FBPixel The impact of coffee subtypes on incident cardiovascular disease, arrhythmias, and mortality: long-term outcomes from the UK Biobank - David Perlmutter M.D.


Study Title
The impact of coffee subtypes on incident cardiovascular disease, arrhythmias, and mortality: long-term outcomes from the UK Biobank
European Journal of Preventive Cardiology

David Chieng, Rodrigo Canovas, Louise Segan,
Hariharan Sugumar, Aleksandr Voskoboinik, Sandeep Prabhu, Liang-Han Ling, Geoffrey Lee, Joseph B. Morton, David M. Kaye, Jonathan M. Kalman, and Peter M. Kistler


Epidemiological studies report the beneficial effects of habitual coffee consumption on incident arrhythmia, cardiovascular disease (CVD), and mortality. However, the impact of different coffee preparations on cardiovascular outcomes and survival is largely unknown. The aim of this study was to evaluate associations between coffee subtypes on incident outcomes, utilizing the UK Biobank.

Methods and results:
Coffee subtypes were defined as decaffeinated, ground, and instant, then divided into 0, 5 cups/day, and compared with non-drinkers. Cardiovascular disease included coronary heart disease, cardiac failure, and ischaemic stroke. Cox regression modelling with hazard ratios (HRs) assessed associations with incident arrhythmia, CVD, and mortality. Outcomes were determined through ICD codes and death records. A total of 449 563 participants (median 58 years, 55.3% females) were followed over 12.5 ± 0.7 years. Ground and instant coffee consumption was associated with a significant reduction in arrhythmia at 1–5 cups/day but not for decaffeinated coffee. The lowest risk was 4–5 cups/day for ground coffee [HR 0.83, confidence interval (CI) 0.76–0.91, P less than 0.0001] and 2–3 cups/day for instant coffee (HR 0.88, CI 0.85–0.92, P less than 0.0001). All coffee subtypes were associated with a reduction in incident CVD (the lowest risk was 2–3 cups/day for decaffeinated, P = 0.0093; ground, P less than 0.0001; and instant coffee, P less than 0.0001) vs. non-drinkers. All-cause mortality was significantly reduced for all coffee subtypes, with the greatest risk reduction seen with 2–3 cups/day for decaffeinated (HR 0.86, CI 0.81–0.91, P less than 0.0001); ground (HR 0.73, CI 0.69–0.78, P less than 0.0001); and instant coffee (HR 0.89, CI 0.86–0.93, P less than 0.0001).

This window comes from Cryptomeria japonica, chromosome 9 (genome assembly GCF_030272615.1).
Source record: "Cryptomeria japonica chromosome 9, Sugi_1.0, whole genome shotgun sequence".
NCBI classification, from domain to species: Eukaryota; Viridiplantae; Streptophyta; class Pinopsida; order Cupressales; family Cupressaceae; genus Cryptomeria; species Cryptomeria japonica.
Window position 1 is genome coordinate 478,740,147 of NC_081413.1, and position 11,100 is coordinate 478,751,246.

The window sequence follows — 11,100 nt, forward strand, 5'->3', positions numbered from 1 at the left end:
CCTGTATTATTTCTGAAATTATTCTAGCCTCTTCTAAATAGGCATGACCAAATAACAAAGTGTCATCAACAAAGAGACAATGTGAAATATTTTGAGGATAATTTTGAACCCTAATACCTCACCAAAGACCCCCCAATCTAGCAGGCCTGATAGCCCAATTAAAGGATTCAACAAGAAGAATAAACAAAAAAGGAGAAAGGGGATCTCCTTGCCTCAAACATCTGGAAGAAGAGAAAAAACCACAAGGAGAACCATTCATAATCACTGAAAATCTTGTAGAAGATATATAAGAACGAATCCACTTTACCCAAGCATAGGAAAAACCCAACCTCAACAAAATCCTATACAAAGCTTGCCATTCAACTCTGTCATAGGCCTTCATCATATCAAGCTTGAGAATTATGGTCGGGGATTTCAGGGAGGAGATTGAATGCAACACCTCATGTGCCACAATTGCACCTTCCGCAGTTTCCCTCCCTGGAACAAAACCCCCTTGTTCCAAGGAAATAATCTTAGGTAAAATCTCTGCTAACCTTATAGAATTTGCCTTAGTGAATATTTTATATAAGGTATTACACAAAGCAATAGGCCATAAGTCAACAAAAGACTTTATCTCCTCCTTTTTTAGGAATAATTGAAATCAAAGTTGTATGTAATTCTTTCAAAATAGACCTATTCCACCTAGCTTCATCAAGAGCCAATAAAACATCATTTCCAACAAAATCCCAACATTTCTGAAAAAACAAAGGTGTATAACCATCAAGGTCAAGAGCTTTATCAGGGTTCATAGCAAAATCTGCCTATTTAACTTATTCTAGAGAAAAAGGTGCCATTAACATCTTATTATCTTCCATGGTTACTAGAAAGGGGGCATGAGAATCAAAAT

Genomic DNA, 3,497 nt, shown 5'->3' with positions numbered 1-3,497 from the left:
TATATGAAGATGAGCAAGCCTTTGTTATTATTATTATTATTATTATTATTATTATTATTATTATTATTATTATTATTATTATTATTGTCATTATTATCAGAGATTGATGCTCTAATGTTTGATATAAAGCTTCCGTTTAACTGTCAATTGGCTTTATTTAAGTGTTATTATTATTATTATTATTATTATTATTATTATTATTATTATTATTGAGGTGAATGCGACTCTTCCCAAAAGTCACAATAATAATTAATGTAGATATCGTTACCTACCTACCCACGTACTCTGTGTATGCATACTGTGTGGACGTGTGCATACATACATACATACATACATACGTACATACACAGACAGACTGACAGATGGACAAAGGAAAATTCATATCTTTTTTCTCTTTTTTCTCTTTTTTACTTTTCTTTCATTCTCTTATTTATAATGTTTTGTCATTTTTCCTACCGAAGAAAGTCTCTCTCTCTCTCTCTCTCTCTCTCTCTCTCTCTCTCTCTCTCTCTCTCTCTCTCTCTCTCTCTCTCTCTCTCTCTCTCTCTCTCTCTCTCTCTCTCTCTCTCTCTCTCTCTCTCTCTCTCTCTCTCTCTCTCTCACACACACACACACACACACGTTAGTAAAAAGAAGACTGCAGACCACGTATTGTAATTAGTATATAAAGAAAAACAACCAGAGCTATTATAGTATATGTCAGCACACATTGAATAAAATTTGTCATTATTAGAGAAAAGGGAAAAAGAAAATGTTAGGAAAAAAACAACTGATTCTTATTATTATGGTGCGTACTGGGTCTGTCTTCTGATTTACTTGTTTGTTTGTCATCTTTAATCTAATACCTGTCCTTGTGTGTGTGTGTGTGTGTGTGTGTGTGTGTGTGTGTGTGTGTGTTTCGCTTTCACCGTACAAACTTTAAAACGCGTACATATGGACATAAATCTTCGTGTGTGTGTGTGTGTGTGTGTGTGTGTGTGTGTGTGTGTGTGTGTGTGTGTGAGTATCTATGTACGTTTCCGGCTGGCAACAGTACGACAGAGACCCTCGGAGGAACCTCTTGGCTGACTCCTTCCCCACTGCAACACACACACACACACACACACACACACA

Decaffeinated, ground, and instant coffee, particularly at 2–3 cups/day, were associated with significant reductions in in-
cident CVD and mortality. Ground and instant but not decaffeinated coffee was associated with reduced arrhythmia.

August 24, 2022
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CoffeeCardiovascular HealthCardiovascular Disease

Dr. David Perlmutter is on the cutting edge of innovative medicine that looks at all lifestyle influences on health and illness.

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